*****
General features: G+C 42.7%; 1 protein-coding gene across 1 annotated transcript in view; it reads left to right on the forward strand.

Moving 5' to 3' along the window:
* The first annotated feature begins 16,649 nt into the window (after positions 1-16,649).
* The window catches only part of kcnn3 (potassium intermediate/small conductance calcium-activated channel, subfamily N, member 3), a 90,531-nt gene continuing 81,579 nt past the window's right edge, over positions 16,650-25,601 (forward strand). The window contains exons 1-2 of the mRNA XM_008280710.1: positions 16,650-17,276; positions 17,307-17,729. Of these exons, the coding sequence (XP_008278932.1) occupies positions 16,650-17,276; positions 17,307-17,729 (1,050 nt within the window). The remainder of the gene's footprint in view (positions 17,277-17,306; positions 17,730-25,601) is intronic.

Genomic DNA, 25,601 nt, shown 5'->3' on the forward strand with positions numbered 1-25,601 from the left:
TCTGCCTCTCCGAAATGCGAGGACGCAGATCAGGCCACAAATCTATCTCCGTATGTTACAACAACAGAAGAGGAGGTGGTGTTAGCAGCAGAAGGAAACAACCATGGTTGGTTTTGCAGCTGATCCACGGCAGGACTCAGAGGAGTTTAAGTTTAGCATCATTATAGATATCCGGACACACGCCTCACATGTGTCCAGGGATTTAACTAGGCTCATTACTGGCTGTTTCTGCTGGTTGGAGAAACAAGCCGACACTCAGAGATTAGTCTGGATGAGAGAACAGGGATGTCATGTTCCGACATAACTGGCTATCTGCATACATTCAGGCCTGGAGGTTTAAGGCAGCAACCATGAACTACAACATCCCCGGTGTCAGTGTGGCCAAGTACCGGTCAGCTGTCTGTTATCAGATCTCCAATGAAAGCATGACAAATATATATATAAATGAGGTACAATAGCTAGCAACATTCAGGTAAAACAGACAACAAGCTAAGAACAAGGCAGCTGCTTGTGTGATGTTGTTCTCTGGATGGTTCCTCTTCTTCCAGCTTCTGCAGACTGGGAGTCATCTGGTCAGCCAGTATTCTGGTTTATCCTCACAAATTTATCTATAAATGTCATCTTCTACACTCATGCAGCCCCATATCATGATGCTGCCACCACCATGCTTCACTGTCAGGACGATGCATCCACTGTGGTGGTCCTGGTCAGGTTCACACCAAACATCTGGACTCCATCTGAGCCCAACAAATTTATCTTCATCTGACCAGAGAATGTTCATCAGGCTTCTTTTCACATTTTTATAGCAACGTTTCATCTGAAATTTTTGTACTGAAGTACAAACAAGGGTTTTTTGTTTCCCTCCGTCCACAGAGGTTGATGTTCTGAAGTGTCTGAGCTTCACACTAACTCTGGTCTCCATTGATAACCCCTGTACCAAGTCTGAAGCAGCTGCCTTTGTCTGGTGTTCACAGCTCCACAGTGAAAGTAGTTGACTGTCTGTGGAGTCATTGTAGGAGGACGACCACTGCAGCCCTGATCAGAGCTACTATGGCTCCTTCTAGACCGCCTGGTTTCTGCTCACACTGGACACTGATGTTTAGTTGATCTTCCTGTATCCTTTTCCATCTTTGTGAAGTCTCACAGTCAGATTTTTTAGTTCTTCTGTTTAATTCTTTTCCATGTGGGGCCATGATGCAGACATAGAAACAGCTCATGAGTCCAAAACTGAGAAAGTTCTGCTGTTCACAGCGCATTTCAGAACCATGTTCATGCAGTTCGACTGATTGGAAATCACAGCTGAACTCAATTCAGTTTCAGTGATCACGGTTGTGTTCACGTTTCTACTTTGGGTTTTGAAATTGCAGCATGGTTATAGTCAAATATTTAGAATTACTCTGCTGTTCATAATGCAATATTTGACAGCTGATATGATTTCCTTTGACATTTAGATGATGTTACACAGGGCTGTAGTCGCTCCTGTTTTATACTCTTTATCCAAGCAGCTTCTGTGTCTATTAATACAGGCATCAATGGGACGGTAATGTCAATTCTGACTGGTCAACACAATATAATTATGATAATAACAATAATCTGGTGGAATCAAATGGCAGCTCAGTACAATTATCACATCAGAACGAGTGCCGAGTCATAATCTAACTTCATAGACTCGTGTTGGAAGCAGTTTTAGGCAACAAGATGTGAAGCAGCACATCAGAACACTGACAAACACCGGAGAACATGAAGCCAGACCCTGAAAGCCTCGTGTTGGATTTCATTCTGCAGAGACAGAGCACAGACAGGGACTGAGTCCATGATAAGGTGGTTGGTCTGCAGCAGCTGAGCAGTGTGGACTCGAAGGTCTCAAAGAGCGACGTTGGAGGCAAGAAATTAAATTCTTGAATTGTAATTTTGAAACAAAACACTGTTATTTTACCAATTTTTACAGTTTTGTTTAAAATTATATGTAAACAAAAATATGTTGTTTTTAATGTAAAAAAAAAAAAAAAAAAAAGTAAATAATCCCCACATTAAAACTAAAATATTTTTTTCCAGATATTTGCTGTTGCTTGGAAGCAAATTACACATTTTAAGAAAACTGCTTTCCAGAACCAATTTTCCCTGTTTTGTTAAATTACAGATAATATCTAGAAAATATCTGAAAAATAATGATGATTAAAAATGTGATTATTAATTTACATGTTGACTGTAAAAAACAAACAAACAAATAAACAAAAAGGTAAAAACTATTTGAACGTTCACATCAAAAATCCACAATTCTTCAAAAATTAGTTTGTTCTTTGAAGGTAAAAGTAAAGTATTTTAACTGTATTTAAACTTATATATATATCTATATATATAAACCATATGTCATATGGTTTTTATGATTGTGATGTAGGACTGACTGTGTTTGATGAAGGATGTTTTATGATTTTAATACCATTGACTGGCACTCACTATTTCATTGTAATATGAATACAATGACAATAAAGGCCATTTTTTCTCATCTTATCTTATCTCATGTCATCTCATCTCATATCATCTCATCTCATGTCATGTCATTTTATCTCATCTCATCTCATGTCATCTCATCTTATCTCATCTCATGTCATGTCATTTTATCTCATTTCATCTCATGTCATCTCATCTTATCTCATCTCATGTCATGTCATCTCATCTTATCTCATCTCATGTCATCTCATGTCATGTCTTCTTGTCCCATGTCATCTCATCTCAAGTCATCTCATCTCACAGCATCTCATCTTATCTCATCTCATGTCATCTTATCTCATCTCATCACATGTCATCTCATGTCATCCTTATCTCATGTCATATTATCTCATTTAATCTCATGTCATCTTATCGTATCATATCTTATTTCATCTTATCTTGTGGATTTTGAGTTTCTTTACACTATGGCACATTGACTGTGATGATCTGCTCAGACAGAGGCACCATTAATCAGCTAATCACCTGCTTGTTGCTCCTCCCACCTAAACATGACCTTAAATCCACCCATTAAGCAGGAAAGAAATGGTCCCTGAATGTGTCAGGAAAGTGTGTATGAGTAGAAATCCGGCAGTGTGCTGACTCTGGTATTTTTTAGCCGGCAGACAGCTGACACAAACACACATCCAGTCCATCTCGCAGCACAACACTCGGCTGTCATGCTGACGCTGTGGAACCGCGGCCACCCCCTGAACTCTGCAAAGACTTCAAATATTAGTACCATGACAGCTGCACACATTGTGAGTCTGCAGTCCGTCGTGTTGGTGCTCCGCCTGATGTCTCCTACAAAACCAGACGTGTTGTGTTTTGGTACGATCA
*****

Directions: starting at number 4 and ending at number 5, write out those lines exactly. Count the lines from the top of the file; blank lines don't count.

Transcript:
* The window catches only part of kcnn3 (potassium intermediate/small conductance calcium-activated channel, subfamily N, member 3), a 90,531-nt gene continuing 81,579 nt past the window's right edge, over positions 16,650-25,601 (forward strand). The window contains exons 1-2 of the mRNA XM_008280710.1: positions 16,650-17,276; positions 17,307-17,729. Of these exons, the coding sequence (XP_008278932.1) occupies positions 16,650-17,276; positions 17,307-17,729 (1,050 nt within the window). The remainder of the gene's footprint in view (positions 17,277-17,306; positions 17,730-25,601) is intronic.

Genomic DNA, 25,601 nt, shown 5'->3' on the forward strand with positions numbered 1-25,601 from the left: